Originally Posted by LTD02
i did not have a watt meter when i was a kid. i was taught math. 90db is a good start for AVERAGE SPL. however, onto that one must add allowances for dynamic range, which in well recorded music are 15db. then, if you are using the speakers to play kick drums, bass guitar or other instruments with a 60hz fundamental, then you must allow for another 10-12db for equal loudness curves (aka fletcher munson). on top off all that, one must allow for power compression, which for a REALLY good speaker is going to be another few db as it approaches rated power. then, since you are not typically sitting one meter from your speaker, you must add another 10db to account for distance losses. from this you get to subtract about 4db because you will typically have two speakers pseudo-coupling and you also get to subtract about 9db for boundary additions.
so the math is:
90db [average desired spl at the listening position]
+15db [peak to average]
+10db [equal loudness curves]
+3db [power compression]
+10db[listening at 10ft from speaker, not 3 feet]
-4db [addition from second speaker]
-9db [boundary additions]
115db this is the requirement at the _source_ in order to have undistorted music at 90db @ 60hz at the _listening position_.
most of the speakers in the triad line will fail to meet this objective. this does not make them bad speakers.
Good post. My original comment was a general one, but so is yours in a few instances. You can't add arbitrary elements together and derive a sum. There's no way to determine standard peaks for all music (some have peaks of 6 dB while some may have peaks of 30 dB or more), room reflections will vary at a set listening distance from room to room, power compression may be more or less, etc. You offer excellent elements to be considered, but half of them become estimates in the real world. And before we go further, I am in agreement with you.
The "average" SPL is generally a reference to the average on a frequency response curve; not when playing program material. The level is an average with a steady tone into the speaker. If the speaker is +/-2 dB within a range of 88 dB and 92 dB with one watt input, usually the sensitivity will be stated as 90 dB. I've never used an average dB standard on music, and although it would be interesting to see, I'm more concerned with the speaker handling peaks, which is presumably what you are pointing out with the 115 dB number.
Here is a great link from Crown which illustrates your point well, and it shows how inadequate most speakers are in reproducing high peaks without distress or compression. http://www.crownaudio.com/apps_htm/d...ct-pwr-req.htm
I've posted in other threads that in the majority of systems, peaks are compressed by the amp and the speaker and most listeners don't even realize it unless they've heard a speaker of high sensitivity, high power handling (you usually don't get both) and lots of amplifier power.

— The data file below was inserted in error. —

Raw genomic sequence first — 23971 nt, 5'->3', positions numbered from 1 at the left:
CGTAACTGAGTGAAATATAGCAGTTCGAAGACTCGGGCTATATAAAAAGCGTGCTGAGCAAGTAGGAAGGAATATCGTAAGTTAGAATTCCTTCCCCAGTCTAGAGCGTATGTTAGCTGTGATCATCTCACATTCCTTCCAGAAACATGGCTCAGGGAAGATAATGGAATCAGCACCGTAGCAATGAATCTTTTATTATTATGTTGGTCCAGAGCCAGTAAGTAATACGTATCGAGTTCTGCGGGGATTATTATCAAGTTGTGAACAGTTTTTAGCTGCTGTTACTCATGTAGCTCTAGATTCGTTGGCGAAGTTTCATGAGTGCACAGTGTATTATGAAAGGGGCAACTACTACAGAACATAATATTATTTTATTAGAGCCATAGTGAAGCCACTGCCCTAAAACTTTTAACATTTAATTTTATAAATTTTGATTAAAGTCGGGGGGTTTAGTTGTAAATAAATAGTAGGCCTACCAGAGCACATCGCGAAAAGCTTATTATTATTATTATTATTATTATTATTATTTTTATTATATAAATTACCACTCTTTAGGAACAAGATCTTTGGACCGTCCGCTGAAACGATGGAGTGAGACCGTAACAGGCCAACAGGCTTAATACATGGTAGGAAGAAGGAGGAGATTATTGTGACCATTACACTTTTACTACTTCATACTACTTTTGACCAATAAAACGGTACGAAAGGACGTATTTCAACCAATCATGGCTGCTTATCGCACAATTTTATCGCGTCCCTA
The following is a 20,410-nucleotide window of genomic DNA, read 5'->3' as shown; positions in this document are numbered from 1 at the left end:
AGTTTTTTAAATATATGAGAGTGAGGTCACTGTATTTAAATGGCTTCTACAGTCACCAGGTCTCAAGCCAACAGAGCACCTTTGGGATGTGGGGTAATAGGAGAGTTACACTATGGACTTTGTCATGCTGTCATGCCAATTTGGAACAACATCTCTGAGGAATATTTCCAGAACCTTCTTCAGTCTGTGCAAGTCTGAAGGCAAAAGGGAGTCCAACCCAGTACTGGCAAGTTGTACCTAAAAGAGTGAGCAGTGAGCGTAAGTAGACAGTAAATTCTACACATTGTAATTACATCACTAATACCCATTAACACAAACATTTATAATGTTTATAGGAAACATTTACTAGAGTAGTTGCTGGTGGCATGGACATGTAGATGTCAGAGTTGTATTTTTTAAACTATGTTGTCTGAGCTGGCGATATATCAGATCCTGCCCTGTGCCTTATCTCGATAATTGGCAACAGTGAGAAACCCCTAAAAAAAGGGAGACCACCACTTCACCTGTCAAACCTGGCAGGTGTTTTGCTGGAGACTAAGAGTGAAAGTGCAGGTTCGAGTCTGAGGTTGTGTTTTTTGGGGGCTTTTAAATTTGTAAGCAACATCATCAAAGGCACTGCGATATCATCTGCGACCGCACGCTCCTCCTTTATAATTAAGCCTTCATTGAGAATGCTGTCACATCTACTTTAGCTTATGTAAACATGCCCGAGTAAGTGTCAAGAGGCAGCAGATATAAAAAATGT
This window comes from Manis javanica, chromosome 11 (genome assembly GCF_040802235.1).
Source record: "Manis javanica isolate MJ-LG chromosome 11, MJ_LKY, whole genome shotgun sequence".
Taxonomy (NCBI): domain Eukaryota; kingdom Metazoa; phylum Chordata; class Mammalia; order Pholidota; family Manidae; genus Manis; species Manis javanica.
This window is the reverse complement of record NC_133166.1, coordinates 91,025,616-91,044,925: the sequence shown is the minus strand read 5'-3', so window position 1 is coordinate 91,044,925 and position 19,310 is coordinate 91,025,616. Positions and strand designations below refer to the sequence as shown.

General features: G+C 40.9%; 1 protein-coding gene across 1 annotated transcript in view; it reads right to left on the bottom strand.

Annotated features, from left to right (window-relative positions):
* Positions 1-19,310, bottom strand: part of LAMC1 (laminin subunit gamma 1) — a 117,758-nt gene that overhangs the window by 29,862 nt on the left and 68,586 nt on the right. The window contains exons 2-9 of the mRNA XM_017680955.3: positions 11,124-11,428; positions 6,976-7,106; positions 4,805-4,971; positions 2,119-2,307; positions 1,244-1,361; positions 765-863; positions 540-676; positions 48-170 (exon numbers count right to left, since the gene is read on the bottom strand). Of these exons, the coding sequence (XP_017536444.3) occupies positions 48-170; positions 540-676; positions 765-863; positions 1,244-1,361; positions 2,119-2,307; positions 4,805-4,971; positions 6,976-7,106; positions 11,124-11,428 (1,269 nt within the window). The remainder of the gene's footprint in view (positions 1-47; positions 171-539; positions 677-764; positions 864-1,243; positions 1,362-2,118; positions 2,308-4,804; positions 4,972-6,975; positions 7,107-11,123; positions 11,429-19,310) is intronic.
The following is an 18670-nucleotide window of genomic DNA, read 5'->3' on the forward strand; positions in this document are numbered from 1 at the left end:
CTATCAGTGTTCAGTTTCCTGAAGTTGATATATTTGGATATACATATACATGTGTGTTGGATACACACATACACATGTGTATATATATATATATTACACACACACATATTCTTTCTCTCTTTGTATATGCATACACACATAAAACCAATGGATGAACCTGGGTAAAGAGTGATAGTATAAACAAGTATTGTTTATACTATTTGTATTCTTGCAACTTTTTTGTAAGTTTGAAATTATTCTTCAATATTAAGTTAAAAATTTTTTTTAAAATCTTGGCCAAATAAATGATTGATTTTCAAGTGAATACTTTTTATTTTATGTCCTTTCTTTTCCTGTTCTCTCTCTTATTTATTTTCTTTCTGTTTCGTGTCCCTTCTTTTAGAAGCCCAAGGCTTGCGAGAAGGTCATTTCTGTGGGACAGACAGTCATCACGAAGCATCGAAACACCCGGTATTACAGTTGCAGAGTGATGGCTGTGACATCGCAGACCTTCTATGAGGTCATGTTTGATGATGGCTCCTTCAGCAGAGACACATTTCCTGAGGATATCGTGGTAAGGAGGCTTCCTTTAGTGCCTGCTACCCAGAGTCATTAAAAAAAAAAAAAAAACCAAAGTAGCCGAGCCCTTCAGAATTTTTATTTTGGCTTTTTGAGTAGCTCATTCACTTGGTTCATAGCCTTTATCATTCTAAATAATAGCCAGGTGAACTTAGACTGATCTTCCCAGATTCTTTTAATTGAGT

I think the key is using the appropriate speaker for the application, and powering it properly. I mentioned in a thread (you'll recall
) that my small-room, two-channel speakers are 86 dB, and I listen around 6' away at moderate levels with a 70 watt amp. I don't throw any Big Loud Music at them, and they work very well, within limitations. They are appropriate for this venue, but inappropriate for theater. My theater uses speakers that will handle double the power, and they're 92 dB with 375 watts per channel being used. I'll probably never listen at 110 dB again, so I'm within the parameters. I used to use a 94.5 dB speaker with a huge amp, and the dynamics were perceptively better at high levels, but they didn't do other things as well as what I'm using now, so these are better for my application.
I would be at a loss to come up with a brand name consumer loudspeaker that can play to high levels without compression. Most of the big names are 86 dB to 90 dB with modest power handling, and almost all would be taxed by having to hit high SPL in any venue. B&W, Paradigm, Ariel, James, Atlantic, Martin Logan, Kef? And at the same price point, JBL?
One of the balancing acts we're faced with in engineering at Triad is maintaining the highest sensitivity we can, and that means designing 4 ohm systems instead of 8 ohm speakers. In testing, a 4 ohm version will usually measure about 2 dB more sensitive than the same design using drivers that are 8 ohms (regardless of theory.) The problem is, although many newer receivers can drive 4 ohms, the manufacturers are specifying a 6 ohm minimum, which is overly conservative. What makes it tougher is, and I can't tell you why, drivers that are 96 dB and higher sensitivity seem to have other annoying sonic attributes, based upon our driver evaluations, unless they're expensive as hell. The Holy Grail would be a 107 dB sensitivity speaker that would handle 500 watt peaks, be fairly compact and affordable, and still sound good at low levels, too.
Thanks for bringing up some important points, one of the most important being distance loss, which is hugely ignored, and made worse by the fact that the higher the frequency, the more the loss over distance.